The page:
The command chain therefore specifies the overall task of where the data is to be retrieved and stored, and what particular task is to be performed on the data by each of the processors. According to the present invention, the command chain is implemented in a way that obviates interruption of the host processor. The data processing engine is constantly kept working to process data in accordance with the instructions and data provided by the command chain. The completion of one task and the beginning of the next task is specified in the command chain in an "interrupt-like" manner since the storage location of the processed data, as well as the next task in the instruction sequence, remain pending while the current task is being executed. Independent of the task that the command chain is currently instructing the processing engine to perform, the command chain can also continue to fetch new tasks via interface chip 60.
The instructions and data which comprise the command chain is initiated by the host processor, which would write a register that directs a DMA access to retrieve the entire command chain from memory.
It is appreciated that the command chain of the present invention is executed by the local bus interface chip 60 in the embodiment described above. As discussed above, each of the processors P0 -P7 in the data processing engine 30 of FIG. 4 is configured to process data in either serial or parallel manner. That is, all of the processors can work on the same data at the same time, or each can work on different data simultaneously. In a data bit-slice mode of operation, each of the processors receives one bit of information so that in one clock cycle, eight bytes of data can be sliced horizontally as discussed in conjunction with FIG. 3. This allows all the processors to perform look-ups on one slice of data in the highly efficient manner.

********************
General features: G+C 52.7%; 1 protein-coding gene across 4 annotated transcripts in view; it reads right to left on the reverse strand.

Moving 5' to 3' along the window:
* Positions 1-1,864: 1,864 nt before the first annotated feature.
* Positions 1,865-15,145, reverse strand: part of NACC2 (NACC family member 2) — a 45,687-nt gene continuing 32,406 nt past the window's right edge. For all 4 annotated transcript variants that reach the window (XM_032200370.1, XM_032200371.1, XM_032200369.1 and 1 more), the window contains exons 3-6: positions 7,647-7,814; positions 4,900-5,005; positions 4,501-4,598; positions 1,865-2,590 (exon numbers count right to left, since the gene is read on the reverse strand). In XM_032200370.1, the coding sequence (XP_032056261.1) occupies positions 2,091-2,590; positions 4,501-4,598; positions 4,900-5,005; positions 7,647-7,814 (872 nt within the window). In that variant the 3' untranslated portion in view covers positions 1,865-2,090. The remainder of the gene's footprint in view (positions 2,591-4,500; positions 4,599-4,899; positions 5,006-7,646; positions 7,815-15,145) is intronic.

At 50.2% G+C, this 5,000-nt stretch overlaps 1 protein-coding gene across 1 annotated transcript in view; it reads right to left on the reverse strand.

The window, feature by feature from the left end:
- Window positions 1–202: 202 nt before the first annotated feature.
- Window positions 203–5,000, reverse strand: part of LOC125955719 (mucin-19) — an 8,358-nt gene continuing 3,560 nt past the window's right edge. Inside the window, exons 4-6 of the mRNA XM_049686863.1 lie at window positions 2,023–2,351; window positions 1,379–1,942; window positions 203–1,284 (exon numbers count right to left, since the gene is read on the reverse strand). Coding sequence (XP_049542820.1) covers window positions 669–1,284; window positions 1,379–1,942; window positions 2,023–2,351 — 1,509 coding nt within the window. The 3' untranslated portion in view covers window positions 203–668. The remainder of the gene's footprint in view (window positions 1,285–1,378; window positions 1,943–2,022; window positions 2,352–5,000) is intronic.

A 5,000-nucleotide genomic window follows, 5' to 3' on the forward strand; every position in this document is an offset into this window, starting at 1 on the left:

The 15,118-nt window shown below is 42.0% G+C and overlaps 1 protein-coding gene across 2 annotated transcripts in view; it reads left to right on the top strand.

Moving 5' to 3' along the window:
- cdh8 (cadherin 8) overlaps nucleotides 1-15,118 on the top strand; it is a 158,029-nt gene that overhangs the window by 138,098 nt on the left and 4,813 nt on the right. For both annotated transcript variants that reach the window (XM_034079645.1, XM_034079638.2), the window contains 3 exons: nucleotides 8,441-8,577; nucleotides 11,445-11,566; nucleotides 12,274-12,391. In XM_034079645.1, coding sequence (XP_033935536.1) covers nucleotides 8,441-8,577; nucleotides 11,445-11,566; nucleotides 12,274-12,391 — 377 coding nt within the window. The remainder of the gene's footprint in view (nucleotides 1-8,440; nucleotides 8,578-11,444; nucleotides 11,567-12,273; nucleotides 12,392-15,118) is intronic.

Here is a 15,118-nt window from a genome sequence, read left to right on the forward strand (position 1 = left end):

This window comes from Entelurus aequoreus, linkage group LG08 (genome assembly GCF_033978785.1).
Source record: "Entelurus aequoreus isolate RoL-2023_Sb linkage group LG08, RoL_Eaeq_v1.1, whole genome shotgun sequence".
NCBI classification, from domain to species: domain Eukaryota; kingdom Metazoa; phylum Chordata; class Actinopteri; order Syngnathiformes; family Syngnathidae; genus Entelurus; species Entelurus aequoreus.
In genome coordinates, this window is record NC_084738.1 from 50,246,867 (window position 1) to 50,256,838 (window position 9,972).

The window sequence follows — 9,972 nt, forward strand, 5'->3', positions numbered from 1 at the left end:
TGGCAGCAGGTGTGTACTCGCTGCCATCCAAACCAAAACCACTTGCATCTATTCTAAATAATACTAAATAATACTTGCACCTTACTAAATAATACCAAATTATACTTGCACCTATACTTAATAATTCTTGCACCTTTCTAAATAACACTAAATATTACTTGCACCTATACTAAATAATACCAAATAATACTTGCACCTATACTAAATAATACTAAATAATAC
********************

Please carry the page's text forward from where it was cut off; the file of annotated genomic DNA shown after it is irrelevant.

For example, bit b0 of bytes B0 -B7, representing one horizontal slice of data, may be loaded simultaneously into processors P0 -P7 during one clock cycle. After each processor does its table look-up, followed by shift and accumulate, it sends its slice to its forward neighboring processor. At the same time, that processor receives the next slice from its backward neighboring processor. The processor can then perform a look-up on the next slice, shift again, and accumulate the result. Remarkably, after eight clocks, all eight processors will have accumulated the value of a convolution at eight different points in the input stream.
With reference now to FIG. 5, there is shown a circuit schematic block diagram of an implementation of an individual data processor (representing one of the data processing elements P0 -P7 of FIG. 4). The data processor includes a look-up table memory 75 coupled to a shifter 76, which in turn provides an input to adder 78. The other input to adder 78 is provided by the output of register file 77. The output of adder 78 is also capable of being coupled back into the register file input to facilitate the accumulation of the desired output result. Interprocessor communication channel 20 provides a data from a previous processor, or bit-slice data, into shift register 72, multiplexed by multiplexer 71. Interprocessor communication channel 20 contains all of the lines and connections between each of the processors. In a bit-slice mode of operation, every processor receives a different bit-slice and all eight processors then work on their respective slices. Afterwards, the results may be shifted to the next processor, so that processing can continue. Note that in the bit-slice mode of operation, it takes just eight clocks for all of the eight data slices to be completely processed.